In the last few years Panasonic flatscreens have consistently delivered above average audio and the TX-L42E30B upholds this tradition with a pair of 10W speakers that pack a surprisingly bassy punch and can reach a decent volume. Perhaps by not slimming the TV down to within a millimetre of its life Panasonic has given its drivers room to breathe.
As with the picture tweaks, though, there aren't many sonic options to play with. Of the two presets, Music and Speech, you're best off sticking with the former, as the latter robs the soundstage of low-frequency grunt.
Other than that you're limited to the V-Audio and V-Audio Surround modes, which don't really add much in the way of separation or depth. Thankfully, the optical digital output, and the presence of an HDMI input with support for the Audio Return Channel (ARC), means hooking up the TX-L42E30B to a dedicated surround system or soundbar is simple; a screen of this size and quality really deserves an appropriately refined audio partner.
In value for money terms the Panasonic perhaps falls a little short. With an approximate launch price of £900 it feels expensive, especially when you consider that it lacks 3D support; some future-gazers who would consider it almost obsolete in this respect.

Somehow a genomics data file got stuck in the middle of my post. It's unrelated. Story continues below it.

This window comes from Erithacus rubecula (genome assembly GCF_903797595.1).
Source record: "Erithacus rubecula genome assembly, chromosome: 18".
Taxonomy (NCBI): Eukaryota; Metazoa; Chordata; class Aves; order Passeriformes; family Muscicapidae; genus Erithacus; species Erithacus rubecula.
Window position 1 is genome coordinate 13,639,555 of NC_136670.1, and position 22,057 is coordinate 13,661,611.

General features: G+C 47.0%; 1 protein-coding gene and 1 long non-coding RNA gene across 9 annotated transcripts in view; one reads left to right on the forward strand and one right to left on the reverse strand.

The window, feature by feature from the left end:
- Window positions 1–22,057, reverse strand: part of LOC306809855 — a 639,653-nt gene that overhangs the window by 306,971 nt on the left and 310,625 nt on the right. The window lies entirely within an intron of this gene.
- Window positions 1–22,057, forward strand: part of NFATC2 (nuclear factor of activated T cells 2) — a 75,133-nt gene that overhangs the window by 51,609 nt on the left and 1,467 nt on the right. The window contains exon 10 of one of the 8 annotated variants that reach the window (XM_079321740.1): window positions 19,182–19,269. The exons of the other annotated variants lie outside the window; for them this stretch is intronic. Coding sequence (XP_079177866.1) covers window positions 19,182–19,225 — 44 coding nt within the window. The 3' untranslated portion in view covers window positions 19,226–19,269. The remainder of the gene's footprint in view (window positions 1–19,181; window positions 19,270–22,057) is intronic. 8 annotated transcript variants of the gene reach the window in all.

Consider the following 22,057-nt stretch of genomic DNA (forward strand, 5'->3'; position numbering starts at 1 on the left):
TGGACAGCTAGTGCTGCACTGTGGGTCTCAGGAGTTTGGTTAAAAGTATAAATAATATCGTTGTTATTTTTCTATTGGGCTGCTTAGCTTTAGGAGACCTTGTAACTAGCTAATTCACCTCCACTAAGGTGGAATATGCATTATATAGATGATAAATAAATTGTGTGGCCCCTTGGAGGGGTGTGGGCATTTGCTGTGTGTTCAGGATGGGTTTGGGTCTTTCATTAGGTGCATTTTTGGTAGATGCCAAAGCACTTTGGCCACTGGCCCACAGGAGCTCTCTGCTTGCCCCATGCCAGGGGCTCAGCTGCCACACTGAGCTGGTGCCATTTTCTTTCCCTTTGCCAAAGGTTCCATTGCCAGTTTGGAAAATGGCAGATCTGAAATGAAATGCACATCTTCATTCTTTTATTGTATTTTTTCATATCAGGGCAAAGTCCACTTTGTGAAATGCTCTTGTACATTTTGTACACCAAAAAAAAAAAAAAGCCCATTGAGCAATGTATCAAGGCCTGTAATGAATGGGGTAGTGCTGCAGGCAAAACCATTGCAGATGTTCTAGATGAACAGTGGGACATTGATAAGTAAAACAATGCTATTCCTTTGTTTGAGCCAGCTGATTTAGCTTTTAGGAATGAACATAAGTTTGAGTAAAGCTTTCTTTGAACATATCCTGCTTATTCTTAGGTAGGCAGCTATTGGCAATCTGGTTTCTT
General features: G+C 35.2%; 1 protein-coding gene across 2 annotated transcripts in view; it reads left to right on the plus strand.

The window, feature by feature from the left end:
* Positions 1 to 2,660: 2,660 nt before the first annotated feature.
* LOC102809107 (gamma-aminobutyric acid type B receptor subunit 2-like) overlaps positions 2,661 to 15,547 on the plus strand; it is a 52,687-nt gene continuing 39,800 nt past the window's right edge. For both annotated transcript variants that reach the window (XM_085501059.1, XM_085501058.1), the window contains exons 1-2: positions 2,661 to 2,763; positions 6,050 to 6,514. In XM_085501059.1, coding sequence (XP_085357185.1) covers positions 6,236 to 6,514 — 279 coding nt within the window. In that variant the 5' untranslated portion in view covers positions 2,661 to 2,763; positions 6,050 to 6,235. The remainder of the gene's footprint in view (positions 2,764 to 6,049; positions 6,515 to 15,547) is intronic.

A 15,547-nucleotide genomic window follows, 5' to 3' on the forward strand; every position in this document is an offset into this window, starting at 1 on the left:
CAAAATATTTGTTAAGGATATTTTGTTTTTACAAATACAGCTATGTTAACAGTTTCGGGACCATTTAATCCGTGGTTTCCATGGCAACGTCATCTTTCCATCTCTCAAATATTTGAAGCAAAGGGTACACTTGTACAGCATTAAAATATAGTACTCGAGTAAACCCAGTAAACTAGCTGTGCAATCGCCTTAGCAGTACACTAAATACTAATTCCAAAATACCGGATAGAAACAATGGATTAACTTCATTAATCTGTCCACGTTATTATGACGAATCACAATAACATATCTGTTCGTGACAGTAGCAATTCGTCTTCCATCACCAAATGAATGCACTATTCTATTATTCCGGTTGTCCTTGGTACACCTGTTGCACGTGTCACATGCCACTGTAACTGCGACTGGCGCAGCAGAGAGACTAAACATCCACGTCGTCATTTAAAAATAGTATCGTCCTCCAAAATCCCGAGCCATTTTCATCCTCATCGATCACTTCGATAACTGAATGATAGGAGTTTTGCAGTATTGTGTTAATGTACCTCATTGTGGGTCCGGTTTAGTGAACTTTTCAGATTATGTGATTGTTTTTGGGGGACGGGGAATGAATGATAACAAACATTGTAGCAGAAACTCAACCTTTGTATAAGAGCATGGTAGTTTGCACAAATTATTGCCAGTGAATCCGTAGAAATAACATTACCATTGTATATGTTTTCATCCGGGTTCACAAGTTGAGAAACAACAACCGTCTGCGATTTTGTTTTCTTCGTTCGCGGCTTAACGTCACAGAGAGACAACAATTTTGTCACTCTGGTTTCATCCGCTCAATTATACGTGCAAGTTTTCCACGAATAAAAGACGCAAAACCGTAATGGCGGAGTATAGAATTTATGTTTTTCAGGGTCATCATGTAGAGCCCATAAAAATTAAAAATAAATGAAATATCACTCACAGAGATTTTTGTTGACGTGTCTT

Quality never comes cheap, though and the performance and feature set of the TX-L42E30B almost justify its price. Find a retailer offering it at £800 and you can't have any complaints.
Ease of use
The TX-L42E30B puts many of its competitors to shame when it comes to usability, starting from the moment you unbox it. Although we're certain Panasonic would recommend that you got a buddy to help lift the TV from its cardboard coffin, you can easily do it yourself. Attaching it to the desktop stand is a doddle, too, involving no more than four screws and a minimal amount of faff.
Moving onto everyday use and this air of simplicity remains. The remote control, while not in danger of winning any RIBA awards, is well laid out and responsive.
This combines with Panasonic's lightning-fast GUI to make browsing its menus and sub-menus a Luddite-friendly process. It helps, of course, that the TX-L42E30B isn't overladen with user adjustments and tweaks, but what it does offer is easily findable.